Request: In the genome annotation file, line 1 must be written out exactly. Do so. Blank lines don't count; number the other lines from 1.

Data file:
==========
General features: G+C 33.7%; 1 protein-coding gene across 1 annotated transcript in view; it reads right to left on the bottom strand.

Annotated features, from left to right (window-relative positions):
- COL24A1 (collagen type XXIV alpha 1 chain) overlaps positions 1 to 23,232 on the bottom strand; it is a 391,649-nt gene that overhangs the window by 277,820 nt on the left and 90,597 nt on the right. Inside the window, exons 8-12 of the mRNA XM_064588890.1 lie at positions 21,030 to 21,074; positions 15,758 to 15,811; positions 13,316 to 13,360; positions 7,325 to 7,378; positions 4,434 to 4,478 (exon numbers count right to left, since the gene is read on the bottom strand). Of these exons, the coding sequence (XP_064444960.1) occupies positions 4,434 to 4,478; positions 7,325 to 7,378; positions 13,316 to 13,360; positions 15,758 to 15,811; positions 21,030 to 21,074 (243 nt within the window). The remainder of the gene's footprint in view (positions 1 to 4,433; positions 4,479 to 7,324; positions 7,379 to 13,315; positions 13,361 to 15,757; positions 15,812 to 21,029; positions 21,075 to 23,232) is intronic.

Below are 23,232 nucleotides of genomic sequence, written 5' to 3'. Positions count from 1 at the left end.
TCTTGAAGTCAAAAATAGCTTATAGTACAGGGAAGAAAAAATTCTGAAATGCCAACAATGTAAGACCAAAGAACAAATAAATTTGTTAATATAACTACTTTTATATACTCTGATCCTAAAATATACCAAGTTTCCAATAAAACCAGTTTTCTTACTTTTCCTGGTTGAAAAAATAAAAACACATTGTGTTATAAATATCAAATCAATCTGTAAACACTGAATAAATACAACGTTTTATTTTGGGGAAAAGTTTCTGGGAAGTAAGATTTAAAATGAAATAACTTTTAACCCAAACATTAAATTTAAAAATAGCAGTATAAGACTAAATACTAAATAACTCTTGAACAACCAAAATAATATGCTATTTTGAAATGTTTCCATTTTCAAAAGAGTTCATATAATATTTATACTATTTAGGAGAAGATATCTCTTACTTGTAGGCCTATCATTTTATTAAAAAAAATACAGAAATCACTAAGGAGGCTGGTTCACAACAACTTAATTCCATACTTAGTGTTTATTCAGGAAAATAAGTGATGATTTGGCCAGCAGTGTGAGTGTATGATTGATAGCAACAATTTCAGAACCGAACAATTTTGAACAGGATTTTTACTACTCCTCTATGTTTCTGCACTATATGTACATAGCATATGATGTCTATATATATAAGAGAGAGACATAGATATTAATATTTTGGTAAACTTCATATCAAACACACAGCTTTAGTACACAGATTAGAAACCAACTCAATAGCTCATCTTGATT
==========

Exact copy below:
General features: G+C 33.7%; 1 protein-coding gene across 1 annotated transcript in view; it reads right to left on the bottom strand.